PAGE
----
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George Toubbeh of Fountain Valley, California is suing Heineken and grocer The Kroger Co. after allegedly finding two dead geckos in his 24-ounce beer can back in 2015. Apparently they weren't supposed to be in there. From the Los Angeles Times:
According to the suit, Toubbeh noticed that the beer had a foul taste and he immediately began having abdominal pain and started vomiting. His daughter examined the can of beer and found two juvenile leopard geckos inside, the suit states. Geckos are a type of lizard.
“When discovered, the geckos had not been decomposed at all and were likely alive when the beer was poured and sealed into the cans in the bottling and/or canning facility,” the lawsuit states.
Heineken USA, a subsidiary of the Dutch brewing company, said in a statement that it “holds the safety and integrity of the products we import to the highest standards. We have investigated this isolated claim, and based on a number of factors, we confidently believe there is no merit to this claim.”
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The dongs of the deep have nothing on the hearty Mexican mole lizard, aka dongs of the desert. Read the rest
Working in an Australian restaurant has some region-specific duties, like dragging giant goannas off the patio dining area. Samia Lila was up to the task, earning the name Goanna Girl thanks to the viral video. Read the rest
National Geograph explores the magic and mystery. Read the rest
Now someone is going to tell me that blowing bubbles near a chameleon is even worse than tickling a slow loris. Read the rest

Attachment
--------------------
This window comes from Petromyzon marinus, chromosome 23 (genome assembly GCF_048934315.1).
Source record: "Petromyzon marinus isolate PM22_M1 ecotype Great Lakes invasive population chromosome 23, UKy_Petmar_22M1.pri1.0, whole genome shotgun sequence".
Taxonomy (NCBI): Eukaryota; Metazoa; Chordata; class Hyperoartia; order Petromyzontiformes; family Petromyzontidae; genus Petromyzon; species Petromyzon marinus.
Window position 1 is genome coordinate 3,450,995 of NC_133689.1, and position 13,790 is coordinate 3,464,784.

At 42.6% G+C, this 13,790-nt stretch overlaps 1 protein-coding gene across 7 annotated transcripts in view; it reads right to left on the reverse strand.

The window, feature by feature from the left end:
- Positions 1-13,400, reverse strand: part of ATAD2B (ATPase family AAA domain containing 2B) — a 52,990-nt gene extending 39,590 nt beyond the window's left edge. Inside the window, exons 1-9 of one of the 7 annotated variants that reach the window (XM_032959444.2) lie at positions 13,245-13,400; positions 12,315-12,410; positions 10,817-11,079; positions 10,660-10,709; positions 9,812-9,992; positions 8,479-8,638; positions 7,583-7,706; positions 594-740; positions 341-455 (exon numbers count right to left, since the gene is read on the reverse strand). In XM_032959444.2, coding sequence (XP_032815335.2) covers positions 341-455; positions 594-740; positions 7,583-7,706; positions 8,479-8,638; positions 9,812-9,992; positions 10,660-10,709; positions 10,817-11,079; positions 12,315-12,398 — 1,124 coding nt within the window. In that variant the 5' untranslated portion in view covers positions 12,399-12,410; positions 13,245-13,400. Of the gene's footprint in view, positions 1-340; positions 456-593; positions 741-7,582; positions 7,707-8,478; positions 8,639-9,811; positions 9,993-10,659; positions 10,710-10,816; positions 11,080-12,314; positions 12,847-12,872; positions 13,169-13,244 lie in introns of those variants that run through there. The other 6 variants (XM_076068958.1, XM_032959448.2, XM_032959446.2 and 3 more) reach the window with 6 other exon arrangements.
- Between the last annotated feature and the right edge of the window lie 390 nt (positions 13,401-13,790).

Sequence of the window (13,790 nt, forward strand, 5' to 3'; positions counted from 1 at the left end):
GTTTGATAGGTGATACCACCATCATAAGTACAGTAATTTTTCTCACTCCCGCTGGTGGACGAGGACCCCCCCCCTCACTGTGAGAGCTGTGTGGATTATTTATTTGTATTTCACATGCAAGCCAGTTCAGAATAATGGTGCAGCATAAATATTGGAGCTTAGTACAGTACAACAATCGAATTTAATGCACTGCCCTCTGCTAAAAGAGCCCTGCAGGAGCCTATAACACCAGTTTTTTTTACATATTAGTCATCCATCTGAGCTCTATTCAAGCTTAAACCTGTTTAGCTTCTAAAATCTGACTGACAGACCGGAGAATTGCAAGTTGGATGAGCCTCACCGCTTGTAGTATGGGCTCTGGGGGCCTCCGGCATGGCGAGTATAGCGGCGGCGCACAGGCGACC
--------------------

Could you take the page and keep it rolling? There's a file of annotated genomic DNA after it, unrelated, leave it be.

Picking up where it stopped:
I love it when nature inspires technology. A group of researchers has developed a glove that will allow humans to stick to and scale walls. This bit of amazingness is being modeled on the feet of geckos.
Unlike tree frogs, whose sticky toe pads give these amphibians the ability to cling to surfaces, gecko toes instead use friction created by microscopic hair-like structures called setae that hold up the animal's body weight.
This adaptation has been studied before, but so far physics and gravity have prevented any practical application for human use. We're simply too large and heavy. That has all changed now based on the work of Michael Elliot Hawks of Stanford University, who has developed a synthetic nano-fiber "setae" that can hold the weight of a human.
If and when these become available to the public, I'm definitely adding them to my wish list! Read the rest
Michael Hearst launched his Songs For Unusual Creatures series on PBS Digital with an episode about the Jesus Christ Lizard. To accompany the story of this unusual creature, Michael wrote a tune for toy piano virtuoso Margaret Leng Tan! Michael says upcoming episodes will feature giant anteaters, magnapinna squids, tardigrades, glass frogs and sea pigs. For more of Michael's quirky brand of animal education, check out his book Unusual Creatures!
Michael Hearst: Ode To Odd Instruments
Kronos Quartet and the secret life of lemurs Read the rest
A shopper fled from an Asda supermarket in Edinburgh, Scotland, after being confronted by a "dragon" in the toilet—a creature that turned out to be a harmless monitor lizard. The lizard was rescued by animal welfare officers, who have named it Lulu. [The Scottish Sun] Read the rest
A new study suggests that the "miracle" of re-growing a lost tail is less awesome than it might first appear. Sure, growing a new tail is cool and all. But the new tails have completely different anatomy — a tube of cartilage in place of vertebra, for instance — and are likely less flexible than the original model. (Via Brian Switek) Read the rest